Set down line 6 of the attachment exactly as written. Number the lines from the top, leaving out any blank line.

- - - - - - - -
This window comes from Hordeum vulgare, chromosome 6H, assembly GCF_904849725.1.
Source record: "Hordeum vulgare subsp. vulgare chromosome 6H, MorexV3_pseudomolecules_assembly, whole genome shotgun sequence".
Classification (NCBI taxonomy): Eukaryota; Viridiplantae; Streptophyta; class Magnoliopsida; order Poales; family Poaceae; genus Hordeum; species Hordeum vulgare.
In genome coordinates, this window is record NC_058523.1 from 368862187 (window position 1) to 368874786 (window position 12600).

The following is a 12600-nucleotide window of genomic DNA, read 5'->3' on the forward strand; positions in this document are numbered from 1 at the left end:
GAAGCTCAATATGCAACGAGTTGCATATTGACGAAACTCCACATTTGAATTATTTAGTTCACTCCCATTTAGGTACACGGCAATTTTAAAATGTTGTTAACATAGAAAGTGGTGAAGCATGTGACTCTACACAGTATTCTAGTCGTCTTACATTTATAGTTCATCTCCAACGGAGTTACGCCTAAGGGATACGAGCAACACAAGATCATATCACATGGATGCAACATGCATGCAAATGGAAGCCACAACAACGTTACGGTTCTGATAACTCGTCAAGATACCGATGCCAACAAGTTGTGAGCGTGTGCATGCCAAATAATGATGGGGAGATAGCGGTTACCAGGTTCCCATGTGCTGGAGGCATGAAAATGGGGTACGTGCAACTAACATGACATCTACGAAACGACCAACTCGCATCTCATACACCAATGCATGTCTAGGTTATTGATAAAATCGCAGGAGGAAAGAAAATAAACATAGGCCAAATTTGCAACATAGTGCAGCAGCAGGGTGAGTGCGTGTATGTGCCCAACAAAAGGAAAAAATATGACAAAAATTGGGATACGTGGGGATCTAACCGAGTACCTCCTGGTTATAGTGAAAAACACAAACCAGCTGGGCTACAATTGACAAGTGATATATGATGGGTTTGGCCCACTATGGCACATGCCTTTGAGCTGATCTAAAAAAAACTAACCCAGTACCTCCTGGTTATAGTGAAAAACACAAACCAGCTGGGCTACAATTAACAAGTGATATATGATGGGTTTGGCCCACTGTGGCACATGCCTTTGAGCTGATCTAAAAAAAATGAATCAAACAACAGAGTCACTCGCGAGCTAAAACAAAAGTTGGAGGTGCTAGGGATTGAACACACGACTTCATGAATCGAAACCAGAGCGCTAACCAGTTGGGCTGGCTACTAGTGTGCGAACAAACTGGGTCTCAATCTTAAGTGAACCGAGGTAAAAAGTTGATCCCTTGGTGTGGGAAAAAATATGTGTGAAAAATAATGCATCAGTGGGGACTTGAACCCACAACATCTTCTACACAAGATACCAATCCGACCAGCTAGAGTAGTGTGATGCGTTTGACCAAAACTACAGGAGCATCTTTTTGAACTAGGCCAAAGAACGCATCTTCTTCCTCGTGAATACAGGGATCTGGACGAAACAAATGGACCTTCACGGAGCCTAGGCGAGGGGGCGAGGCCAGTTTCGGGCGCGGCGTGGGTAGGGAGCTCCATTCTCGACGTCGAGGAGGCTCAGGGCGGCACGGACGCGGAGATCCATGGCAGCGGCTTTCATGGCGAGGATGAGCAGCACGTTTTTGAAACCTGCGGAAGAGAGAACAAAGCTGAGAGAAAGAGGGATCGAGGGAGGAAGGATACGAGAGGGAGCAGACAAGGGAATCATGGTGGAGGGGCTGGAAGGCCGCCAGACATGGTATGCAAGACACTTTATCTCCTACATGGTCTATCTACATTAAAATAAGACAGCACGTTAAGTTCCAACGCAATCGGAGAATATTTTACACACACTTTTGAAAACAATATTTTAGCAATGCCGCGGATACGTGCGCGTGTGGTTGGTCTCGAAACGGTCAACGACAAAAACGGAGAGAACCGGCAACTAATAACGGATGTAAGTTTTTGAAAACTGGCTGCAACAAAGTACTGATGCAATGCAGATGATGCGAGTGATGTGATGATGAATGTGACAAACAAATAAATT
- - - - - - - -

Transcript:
GAAGCTCAATATGCAACGAGTTGCATATTGACGAAACTCCACATTTGAATTATTTAGTTCACTCCCATTTAGGTACACGGCAATTTTAAAATGTTGTTAACATAGAAAGTGGTGAAGCATGTGACTCTACACAGTATTCTAGTCGTCTTACATTTATAGTTCATCTCCAACGGAGTTACGCCTAAGGGATACGAGCAACACAAGATCATATCACATGGATGCAACATGCATGCAAATGGAAGCCACAACAACGTTACGGTTCTGATAACTCGTCAAGATACCGATGCCAACAAGTTGTGAGCGTGTGCATGCCAAATAATGATGGGGAGATAGCGGTTACCAGGTTCCCATGTGCTGGAGGCATGAAAATGGGGTACGTGCAACTAACATGACATCTACGAAACGACCAACTCGCATCTCATACACCAATGCATGTCTAGGTTATTGATAAAATCGCAGGAGGAAAGAAAATAAACATAGGCCAAATTTGCAACATAGTGCAGCAGCAGGGTGAGTGCGTGTATGTGCCCAACAAAAGGAAAAAATATGACAAAAATTGGGATACGTGGGGATCTAACCGAGTACCTCCTGGTTATAGTGAAAAACACAAACCAGCTGGGCTACAATTGACAAGTGATATATGATGGGTTTGGCCCACTATGGCACATGCCTTTGAGCTGATCTAAAAAAAACTAACCCAGTACCTCCTGGTTATAGTGAAAAACACAAACCAGCTGGGCTACAATTAACAAGTGATATATGATGGGTTTGGCCCACTGTGGCACATGCCTTTGAGCTGATCTAAAAAAAATGAATCAAACAACAGAGTCACTCGCGAGCTAAAACAAAAGTTGGAGGTGCTAGGGATTGAACACACGACTTCATGAATCGAAACCAGAGCGCTAACCAGTTGGGCTGGCTACTAGTGTGCGAACAAACTGGGTCTCAATCTTAAGTGAACCGAGGTAAAAAGTTGATCCCTTGGTGTGGGAAAAAATATGTGTGAAAAATAATGCATCAGTGGGGACTTGAACCCACAACATCTTCTACACAAGATACCAATCCGACCAGCTAGAGTAGTGTGATGCGTTTGACCAAAACTACAGGAGCATCTTTTTGAACTAGGCCAAAGAACGCATCTTCTTCCTCGTGAATACAGGGATCTGGACGAAACAAATGGACCTTCACGGAGCCTAGGCGAGGGGGCGAGGCCAGTTTCGGGCGCGGCGTGGGTAGGGAGCTCCATTCTCGACGTCGAGGAGGCTCAGGGCGGCACGGACGCGGAGATCCATGGCAGCGGCTTTCATGGCGAGGATGAGCAGCACGTTTTTGAAACCTGCGGAAGAGAGAACAAAGCTGAGAGAAAGAGGGATCGAGGGAGGAAGGATACGAGAGGGAGCAGACAAGGGAATCATGGTGGAGGGGCTGGAAGGCCGCCAGACATGGTATGCAAGACACTTTATCTCCTACATGGTCTATCTACATTAAAATAAGACAGCACGTTAAGTTCCAACGCAATCGGAGAATATTTTACACACACTTTTGAAAACAATATTTTAGCAATGCCGCGGATACGTGCGCGTGTGGTTGGTCTCGAAACGGTCAACGACAAAAACGGAGAGAACCGGCAACTAATAACGGATGTAAGTTTTTGAAAACTGGCTGCAACAAAGTACTGATGCAATGCAGATGATGCGAGTGATGTGATGATGAATGTGACAAACAAATAAATT